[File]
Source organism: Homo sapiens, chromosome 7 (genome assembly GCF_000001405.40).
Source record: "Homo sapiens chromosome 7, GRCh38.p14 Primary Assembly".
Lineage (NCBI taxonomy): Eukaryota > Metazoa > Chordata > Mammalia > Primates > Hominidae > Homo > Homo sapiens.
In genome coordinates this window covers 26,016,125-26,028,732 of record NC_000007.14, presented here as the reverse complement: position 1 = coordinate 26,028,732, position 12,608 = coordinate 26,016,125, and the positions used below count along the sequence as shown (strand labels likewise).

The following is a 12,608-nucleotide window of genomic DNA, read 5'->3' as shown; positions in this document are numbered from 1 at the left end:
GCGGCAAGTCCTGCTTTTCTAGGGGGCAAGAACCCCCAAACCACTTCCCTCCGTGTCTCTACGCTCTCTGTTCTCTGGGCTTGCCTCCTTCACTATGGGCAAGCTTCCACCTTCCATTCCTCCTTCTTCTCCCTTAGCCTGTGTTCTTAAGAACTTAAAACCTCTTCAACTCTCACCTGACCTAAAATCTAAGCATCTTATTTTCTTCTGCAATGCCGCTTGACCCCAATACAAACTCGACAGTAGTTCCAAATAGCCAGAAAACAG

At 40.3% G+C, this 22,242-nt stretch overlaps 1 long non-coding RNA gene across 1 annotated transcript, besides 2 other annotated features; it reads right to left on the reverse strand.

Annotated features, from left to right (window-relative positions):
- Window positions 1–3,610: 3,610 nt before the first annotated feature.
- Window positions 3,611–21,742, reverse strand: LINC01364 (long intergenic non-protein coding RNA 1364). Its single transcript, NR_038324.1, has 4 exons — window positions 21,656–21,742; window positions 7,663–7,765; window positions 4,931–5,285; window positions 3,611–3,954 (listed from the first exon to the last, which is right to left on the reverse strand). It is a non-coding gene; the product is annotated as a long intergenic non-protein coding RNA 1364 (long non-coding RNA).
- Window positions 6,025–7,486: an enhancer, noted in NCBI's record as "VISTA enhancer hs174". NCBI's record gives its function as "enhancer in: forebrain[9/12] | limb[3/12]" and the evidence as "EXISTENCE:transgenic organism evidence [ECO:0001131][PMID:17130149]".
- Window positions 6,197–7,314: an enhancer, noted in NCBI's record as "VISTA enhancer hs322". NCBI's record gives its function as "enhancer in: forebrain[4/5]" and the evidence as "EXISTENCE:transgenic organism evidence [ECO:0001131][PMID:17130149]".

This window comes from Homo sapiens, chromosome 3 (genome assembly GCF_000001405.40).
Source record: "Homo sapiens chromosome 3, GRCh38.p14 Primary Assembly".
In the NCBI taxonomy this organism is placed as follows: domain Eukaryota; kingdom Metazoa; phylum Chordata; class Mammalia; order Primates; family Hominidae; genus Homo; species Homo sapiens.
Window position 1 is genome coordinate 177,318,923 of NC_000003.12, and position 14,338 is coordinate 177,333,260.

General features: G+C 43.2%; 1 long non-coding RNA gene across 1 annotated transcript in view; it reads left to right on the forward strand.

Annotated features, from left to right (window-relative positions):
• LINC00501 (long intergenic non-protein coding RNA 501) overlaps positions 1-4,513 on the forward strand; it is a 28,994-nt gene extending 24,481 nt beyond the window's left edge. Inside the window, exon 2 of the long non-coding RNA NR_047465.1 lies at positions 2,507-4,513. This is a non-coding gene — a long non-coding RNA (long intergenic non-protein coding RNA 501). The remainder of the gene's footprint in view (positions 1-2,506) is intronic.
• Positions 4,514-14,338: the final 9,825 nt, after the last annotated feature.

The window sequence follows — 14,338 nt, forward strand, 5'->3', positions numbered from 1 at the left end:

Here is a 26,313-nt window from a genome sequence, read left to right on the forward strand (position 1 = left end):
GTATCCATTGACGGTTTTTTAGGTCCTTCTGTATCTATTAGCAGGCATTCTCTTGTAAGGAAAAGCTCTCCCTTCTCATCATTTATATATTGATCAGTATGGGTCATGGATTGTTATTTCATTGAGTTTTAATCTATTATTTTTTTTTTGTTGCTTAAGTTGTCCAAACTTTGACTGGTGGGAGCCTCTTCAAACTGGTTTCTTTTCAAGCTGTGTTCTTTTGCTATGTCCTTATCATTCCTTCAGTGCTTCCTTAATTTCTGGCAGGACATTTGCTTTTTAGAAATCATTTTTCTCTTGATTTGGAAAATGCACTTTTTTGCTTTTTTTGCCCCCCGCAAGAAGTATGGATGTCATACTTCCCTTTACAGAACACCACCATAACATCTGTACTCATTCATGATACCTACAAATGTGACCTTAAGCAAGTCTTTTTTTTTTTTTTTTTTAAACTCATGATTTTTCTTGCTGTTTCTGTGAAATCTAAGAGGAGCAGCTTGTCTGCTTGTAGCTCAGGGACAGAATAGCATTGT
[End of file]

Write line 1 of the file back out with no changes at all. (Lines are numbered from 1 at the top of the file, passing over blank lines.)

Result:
Source organism: Homo sapiens, chromosome 7 (genome assembly GCF_000001405.40).